Fake Amazon Emails & Uber Analysis - Weekly Digest

Posted by Emmanuel Marshall on 08 December 2017 16:21:38 AEDT


The big story this week in the IT media has been the scandal surrounding Uber and their attempts to conceal their massive data breaches.

On Wednesday MailGuard CEO and author Craig McDonald published a blog post analysing the missteps the Uber company made handling their cybercrime crisis:

 

Uber Crisis

wrong-turn.jpg
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Uber’s handling of their ongoing cybercrime crisis has landed them in a situation where they are now dealing with a legal battle and a public relations meltdown as well. The key problem here is lack of transparency. I talk a lot about the importance of sharing information around cybersecurity issues because if we’re going to survive the war on cybercrime, we’ve got to start realising that secrecy serves the objectives of the criminals, and always ends up being damaging to a business in the end. There’s no way to realistically calculate the financial harm to Uber that will result from breaking trust with their customers like they did. Suffice to say that the old maxim ‘all publicity is good publicity’ probably doesn’t apply when the headlines are about your company allowing millions of customer credit card details to fall into criminal hands. There will, eventually, be a specific number that can be attached to Uber’s legal costs fighting this case in the US courts, but that bill will probably keep adding up for years to come. Even when the litigation is over, Uber will be bearing the stigma of bad publicity that comes from a scandal like this for years..."

Read the rest of Craig McDonald's article, here.

 

Scam Amazon Emails


This week, the MailGuard system has been detecting a lot of criminal-intent emails linking to fake invoices and receipts. On Thursday we saw a particularly opportunistic one trying to cash in on the hype around Amazon's Australian launch:

amazon5.png"Amazon is in the process of launching a host of new services in Australia, so this fraudulent email leveraging their brand-name is clearly trying to capitalise on the current buzz around the company. These emails are trying to entice victims to click on the ‘order confirmation receipt’ link. The link actually opens a zipped JavaScript file. JavaScript files are not used for simple documents like receipts, so they are a red flag for scam detection..."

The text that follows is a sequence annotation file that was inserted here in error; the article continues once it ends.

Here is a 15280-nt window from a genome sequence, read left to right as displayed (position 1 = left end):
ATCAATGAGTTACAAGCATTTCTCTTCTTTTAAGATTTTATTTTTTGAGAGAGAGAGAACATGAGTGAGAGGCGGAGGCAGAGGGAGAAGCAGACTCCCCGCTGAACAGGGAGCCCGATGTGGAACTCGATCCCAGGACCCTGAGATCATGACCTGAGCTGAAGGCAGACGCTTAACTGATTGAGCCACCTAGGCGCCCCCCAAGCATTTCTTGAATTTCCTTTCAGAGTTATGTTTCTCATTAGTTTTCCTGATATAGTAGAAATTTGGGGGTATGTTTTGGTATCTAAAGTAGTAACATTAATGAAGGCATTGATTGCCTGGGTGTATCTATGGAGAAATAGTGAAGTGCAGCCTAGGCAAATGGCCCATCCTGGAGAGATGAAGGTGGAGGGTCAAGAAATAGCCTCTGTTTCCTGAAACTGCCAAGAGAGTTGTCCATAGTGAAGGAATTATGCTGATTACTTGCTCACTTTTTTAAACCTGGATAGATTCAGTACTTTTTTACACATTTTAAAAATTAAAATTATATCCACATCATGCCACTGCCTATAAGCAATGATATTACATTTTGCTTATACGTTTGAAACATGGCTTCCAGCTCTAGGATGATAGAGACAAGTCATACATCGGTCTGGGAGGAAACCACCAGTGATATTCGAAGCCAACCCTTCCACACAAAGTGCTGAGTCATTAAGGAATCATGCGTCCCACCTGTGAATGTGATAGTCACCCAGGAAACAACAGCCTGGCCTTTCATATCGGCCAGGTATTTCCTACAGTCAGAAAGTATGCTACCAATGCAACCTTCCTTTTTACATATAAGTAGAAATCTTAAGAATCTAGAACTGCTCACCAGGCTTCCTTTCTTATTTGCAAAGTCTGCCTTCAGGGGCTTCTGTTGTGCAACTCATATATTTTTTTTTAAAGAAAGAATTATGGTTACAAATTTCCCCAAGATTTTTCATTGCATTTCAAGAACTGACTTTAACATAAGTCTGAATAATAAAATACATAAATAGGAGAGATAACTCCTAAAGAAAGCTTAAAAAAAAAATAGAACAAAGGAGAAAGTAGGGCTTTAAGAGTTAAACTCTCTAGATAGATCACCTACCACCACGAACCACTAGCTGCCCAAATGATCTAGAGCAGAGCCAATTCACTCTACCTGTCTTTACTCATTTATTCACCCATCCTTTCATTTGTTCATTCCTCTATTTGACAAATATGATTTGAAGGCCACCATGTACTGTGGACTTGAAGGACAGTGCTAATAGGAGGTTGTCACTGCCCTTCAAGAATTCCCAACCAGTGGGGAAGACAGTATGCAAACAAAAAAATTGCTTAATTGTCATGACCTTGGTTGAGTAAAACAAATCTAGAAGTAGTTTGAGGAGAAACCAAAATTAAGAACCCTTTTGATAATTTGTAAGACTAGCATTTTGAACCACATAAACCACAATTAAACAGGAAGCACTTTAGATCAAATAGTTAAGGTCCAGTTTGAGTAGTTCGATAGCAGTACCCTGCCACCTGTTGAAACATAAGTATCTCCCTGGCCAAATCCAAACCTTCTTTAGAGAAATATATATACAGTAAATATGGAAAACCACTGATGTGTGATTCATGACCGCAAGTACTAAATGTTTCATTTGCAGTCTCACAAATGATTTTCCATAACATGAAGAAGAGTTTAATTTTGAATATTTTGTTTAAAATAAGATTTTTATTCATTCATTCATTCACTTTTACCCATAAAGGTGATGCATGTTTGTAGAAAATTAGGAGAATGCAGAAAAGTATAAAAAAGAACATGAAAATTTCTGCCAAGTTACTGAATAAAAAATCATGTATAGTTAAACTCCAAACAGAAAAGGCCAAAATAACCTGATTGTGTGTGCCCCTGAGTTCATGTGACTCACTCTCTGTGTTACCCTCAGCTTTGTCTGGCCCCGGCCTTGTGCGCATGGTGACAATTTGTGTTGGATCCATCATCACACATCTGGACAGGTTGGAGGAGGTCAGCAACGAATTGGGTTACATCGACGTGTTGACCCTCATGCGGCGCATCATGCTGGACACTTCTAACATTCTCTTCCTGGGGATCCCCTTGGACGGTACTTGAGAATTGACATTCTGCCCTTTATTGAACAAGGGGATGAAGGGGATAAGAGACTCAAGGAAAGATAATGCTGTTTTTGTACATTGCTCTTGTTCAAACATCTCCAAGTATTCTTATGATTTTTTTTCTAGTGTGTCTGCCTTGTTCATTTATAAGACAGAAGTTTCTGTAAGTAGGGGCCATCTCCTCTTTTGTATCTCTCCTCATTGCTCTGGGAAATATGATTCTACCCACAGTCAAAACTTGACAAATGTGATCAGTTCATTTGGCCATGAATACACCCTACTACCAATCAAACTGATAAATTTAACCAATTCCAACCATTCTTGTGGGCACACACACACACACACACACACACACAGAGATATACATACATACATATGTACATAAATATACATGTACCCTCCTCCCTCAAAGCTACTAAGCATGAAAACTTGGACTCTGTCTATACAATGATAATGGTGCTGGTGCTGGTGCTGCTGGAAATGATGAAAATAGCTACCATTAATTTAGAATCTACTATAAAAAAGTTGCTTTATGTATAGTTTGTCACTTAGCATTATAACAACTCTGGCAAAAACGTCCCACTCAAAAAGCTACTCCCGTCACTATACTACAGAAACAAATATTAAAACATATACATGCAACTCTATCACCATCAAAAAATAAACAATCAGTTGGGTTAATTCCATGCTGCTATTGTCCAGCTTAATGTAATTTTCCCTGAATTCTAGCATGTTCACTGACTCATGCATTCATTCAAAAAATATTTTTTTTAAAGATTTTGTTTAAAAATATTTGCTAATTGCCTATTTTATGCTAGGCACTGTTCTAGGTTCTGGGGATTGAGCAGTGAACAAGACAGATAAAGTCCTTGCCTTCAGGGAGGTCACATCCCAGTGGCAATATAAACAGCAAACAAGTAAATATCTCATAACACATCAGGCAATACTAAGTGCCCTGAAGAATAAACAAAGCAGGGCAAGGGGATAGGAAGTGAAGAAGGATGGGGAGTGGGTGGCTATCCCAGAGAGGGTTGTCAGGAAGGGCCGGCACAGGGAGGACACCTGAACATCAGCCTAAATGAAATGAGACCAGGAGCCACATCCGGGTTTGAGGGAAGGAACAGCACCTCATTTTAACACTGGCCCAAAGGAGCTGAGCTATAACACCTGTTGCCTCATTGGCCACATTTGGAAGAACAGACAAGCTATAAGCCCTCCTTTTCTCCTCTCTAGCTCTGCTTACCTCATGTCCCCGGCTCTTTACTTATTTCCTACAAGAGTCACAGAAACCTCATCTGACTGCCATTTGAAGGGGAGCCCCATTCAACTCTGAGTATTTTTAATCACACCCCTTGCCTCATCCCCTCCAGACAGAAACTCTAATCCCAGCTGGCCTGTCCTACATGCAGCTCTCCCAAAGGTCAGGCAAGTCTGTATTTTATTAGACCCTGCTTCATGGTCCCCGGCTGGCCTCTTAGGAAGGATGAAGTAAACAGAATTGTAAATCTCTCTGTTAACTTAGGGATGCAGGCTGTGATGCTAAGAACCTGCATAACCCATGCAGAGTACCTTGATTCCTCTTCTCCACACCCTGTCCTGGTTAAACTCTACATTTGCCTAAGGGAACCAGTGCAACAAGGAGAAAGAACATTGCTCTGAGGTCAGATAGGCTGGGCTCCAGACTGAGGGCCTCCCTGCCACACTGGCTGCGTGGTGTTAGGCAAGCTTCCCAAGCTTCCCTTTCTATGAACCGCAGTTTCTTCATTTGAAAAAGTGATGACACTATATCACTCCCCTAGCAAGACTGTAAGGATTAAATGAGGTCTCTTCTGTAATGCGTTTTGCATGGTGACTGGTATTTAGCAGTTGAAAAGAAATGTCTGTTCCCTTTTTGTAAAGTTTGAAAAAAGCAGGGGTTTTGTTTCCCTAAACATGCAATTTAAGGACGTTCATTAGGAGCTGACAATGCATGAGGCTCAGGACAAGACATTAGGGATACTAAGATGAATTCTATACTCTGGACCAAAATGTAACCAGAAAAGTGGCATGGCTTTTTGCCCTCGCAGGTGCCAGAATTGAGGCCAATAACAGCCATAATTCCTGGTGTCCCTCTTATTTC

Get all the details about this scam on the blog, here.

 

Jargon Explained


jargon.jpgBot-nets, brandjacking, whaling... cybersecurity has a huge lexicon of specialised terms that can be bewildering to non-tech people. 
Cybercrime is growing very fast so it’s becoming increasingly important for businesspeople to be across the cybersecurity lingo. With that in mind, the MailGuard Blog has published a glossary of Cybersecurity Jargon for Businesspeople. If you've ever wondered what a catfish is, or how dangerous a zombie network can be, read the post here.

 

Protect Your Business 


If your company is using an integrated productivity platform like Office 365, then you already know the benefits of cloud-based technology. Doing business online opens up opportunities for collaboration communication on an unprecedented level, but with that opportunity comes significant risk. Cybercriminals utilise sophisticated AI technology to monitor business and social networks and they exploit the data they collect to infiltrate organisations. All criminals need to break into your business is a cleverly worded email; if they can trick one person in your company into clicking on a malicious link they can gain access to your data.

For a few dollars per staff member per month, you can protect your business with MailGuard's cloud-based email and web filtering security.
Talk to an expert at MailGuard today about making your company's network secure: click here.

 

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Topics: Cybersecurity MailGuard weekly digest Uber jargon

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